Orange Montastrea cavernosa recruits?

Mikhail Matz matz at
Fri Aug 4 03:31:48 EDT 2000

    Dear Dr. Murray,
    thank you very much for your posting. So, here comes the reasoning
against photoprotection function of fluorescent pigments from corals.
These pigments are (in the majority of cases) proteins homologous to
green fluorescent protein (GFP) from Aequorea victoria, as we recently
found out  (Matz et al, Nat.Biotechnol. 17: 969-973, 1999).
    We already had a bit of this discussion with prof. Ove
Hoegh-Guldberg of the University of Queensland (oveh at, who was
also suggesting photoprotection as the major role of fluorescent
proteins. Here is a part of what I wrote to him directly in responce:

Concerning photoprotection I would rather disagree with you. First of
all, corals possess a multitude of low-molecular sunscreen
compounds for this purpose (see, for example, Dunlap, W.C. et al.
Nature's sunscreen from the Great Barrier Reef, Australia. International
Journal of Cosmetic Science 20, 41-51 (1998)), so additional recruitment
of specialized proteins
for the same purpose seems rather tedious. Still, if it still was
protection from UV, there is no difference which
fluorescent color to use - green or red, they are both UV-excitable.
Meanwhile, our most recent data on molecular features of red-emitters
suggest that they are advanced versions of greens, so that a point
mutation would most likely damage
the red protein making it green. Therefore, red color should have some
special role in nature (different from green!)
to be maintained by natural selection, otherwise all the red-emitters
would have long since deteriorated into greens due to mutation pressure.
In addition, red-emitters are heavily suboptimal in comparison to greens
in terms of photoprotection - they all have much lower quantum yields of

    So, I think that the coral fluorescence file is still far from being
    I would be happy to continue this discussion, especially taking in
account that the question of the fluorescent proteins function in corals
is exactly the subject of my current research.

sincerely yours

Mikhail Matz, Ph.D.
Institute of Bioorganic Chemistry
Miklukho-Maklaya 16/10
117871 Moscow, Russia

Robert Murray wrote:

> Hi Iain et al, Coral photobiology is not my area of study, although I
> did examine the topic some years ago. I believe it is fairly common
> for many corals to exhibit brightly coloured fluorescence pigments
> (especially those in shallowest water conditions where light intensity
> is greatest). From some of the literature I have read I seem to
> remember a plausible case for these pigments operating as some sort of
> protection against the destructive energy of short (UV) wavelengths,
> by liberating some of this energy as harmless (less energetic) visible
> fluorescence. Perhaps this is one of the discredited theories now. If
> so, I would be interested to hear the evidence against it. Regards to
> all Robert Murray.  (What's up Iain?)  =======================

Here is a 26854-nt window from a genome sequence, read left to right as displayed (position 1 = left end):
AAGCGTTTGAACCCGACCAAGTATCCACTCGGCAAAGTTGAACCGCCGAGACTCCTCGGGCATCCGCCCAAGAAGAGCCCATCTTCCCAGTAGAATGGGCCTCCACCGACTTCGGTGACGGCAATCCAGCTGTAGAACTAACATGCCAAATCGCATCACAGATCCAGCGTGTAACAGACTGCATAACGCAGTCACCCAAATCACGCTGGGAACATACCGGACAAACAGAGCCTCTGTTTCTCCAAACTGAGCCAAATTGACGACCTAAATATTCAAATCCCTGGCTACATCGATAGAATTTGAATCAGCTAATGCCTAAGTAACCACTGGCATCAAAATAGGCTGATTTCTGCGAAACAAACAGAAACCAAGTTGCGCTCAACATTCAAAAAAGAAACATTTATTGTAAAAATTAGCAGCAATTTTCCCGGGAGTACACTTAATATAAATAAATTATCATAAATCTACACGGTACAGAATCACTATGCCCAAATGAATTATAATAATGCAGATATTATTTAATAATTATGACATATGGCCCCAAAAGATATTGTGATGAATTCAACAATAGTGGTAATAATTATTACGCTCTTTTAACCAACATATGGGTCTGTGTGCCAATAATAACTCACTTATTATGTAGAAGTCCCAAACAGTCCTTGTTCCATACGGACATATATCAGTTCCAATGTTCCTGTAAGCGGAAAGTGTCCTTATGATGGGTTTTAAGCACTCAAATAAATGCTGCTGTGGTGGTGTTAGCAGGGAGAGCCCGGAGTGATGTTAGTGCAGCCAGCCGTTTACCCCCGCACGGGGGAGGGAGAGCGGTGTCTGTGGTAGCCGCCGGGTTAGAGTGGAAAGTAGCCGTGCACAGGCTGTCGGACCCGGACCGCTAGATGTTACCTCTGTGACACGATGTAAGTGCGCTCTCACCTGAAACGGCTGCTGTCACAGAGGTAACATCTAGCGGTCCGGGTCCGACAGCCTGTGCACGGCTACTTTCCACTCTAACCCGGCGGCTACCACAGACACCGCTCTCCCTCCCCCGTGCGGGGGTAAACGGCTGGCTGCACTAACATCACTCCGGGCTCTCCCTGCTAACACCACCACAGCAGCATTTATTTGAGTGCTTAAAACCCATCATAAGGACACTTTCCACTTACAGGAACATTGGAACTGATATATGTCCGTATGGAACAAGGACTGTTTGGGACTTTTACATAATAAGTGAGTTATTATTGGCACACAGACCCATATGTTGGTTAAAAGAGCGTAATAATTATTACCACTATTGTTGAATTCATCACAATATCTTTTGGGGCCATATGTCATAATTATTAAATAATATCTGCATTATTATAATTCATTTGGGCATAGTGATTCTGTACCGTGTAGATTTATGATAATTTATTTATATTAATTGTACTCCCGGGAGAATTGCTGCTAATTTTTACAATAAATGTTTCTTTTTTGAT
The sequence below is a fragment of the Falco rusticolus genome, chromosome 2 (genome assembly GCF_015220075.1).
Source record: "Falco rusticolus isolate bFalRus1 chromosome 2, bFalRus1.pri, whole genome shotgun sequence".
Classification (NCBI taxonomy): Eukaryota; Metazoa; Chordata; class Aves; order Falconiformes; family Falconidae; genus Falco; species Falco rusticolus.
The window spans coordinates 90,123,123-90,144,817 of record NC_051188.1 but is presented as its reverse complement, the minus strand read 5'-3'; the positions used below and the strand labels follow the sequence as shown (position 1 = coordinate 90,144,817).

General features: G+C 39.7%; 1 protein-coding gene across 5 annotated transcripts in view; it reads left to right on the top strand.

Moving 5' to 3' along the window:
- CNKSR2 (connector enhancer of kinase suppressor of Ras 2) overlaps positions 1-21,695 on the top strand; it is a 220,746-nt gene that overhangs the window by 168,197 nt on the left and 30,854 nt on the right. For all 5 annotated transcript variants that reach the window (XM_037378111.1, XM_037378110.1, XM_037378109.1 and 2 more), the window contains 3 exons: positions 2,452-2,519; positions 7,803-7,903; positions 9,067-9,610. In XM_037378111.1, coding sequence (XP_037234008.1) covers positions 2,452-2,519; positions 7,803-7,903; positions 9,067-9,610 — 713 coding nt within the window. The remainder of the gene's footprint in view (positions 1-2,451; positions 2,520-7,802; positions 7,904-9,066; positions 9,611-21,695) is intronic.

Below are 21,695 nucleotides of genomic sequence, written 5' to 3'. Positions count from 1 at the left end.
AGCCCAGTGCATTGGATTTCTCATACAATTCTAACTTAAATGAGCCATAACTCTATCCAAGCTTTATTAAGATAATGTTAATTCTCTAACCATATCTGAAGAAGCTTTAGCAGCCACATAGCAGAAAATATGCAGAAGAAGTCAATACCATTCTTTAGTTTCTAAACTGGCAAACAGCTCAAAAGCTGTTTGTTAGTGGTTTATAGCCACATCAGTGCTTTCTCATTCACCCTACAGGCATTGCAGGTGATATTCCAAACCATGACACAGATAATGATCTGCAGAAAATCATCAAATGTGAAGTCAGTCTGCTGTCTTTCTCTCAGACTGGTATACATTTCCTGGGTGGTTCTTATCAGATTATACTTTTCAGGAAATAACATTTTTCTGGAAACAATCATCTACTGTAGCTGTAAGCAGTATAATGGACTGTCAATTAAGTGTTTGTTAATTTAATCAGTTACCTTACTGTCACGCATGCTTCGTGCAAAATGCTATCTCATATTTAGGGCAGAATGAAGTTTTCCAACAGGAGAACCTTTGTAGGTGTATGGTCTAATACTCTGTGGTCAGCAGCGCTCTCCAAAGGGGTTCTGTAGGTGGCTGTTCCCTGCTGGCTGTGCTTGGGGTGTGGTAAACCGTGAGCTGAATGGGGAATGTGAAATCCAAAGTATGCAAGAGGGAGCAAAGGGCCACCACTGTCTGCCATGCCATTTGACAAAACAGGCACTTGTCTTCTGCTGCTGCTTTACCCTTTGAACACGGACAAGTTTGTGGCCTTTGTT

> Discovery Bay Marine Laboratory,
> Discovery Bay, Jamaica, W.I.
> Tel. (876) 973 2946
> Fax. (876) 973 3091
> rmurray at
> ======================= 
>      ----- Original Message -----
>      From: Mikhail Matz
>      To: Iain Macdonald ; coral list
>      Sent: Tuesday, July 25, 2000 11:33
>      Subject: Re: Orange Montastrea cavernosa recruits?
>       Hi Iain,
>      we know a little bit what is the substance causing the
>      fluorescence in
>      corals,
>      and observations, measurements and photos were made about
>      this
>      (see for the list of
>      related
>      papers and websites)
>      Moreover, in particular M.cavernosa fluorescence was
>      measured (in situ)
>      by Charles Mazel
>      and is studied by me (in vitro) right now.
>      However, so far we have absolutely no clue as to the
>      function of this
>      fluorescence in
>      nature (if we forget for a moment about older hypotheses all
>      of which
>      seem wrong by now),
>      and the subject is my primary interest. Your observation is,
>      as far as I
>      know, the first
>      information which might help to link fluorescence to some
>      aspect of coral
>      ecology. I would be
>      extremely grateful if you could provide some more details on
>      your
>      observations.
>      I would like to ask all coral listers as well - perhaps you
>      saw
>      something like Iain? Anything
>      which could give a hint about the function of fluorescence?
>      Or perhaps I
>      simply missed something
>      in literature?
>      best wishes,
>      Mike Matz
>      Iain Macdonald wrote:
>      > During a recent field trip i noted the following along my
>      transects.
>      >
>      > M. cavernosa recruits (i use the plural as this was seen
>      three
>      > different times), of only one polyp was noted at approx.
>      15-20m depth
>      > to appear to the unaided eye as fluorescent orange. Close
>      by (ie
>      > 10cm away) 5 polyps were the typical olive green colour
>      with this
>      > "day glow" orange colour around its edges. Again a few cms
>      away
>      > larger colonies 20-25 polyps were only olive green. Is
>      this typical
>      > for recruits (i think not) or maybe as a result of some
>      stress
>      > (sediment) stimulus? I was startled to see such colour
>      from this type
>      > of coral and would like to konw of any other observations.
>      >
>      > Cheers
>      >
>      > Iain Macd.
>      >
>      > Room E402 John Dalton Extension Building,
>      > Department of Environmental and Geographical Science,
>      > Manchester Metropolitian University,
>      > Chester Street,
>      > Manchester,
>      > M1 5GD
>      > Tel: 0161 247 6234
>      > Fax: 0161 247 6318
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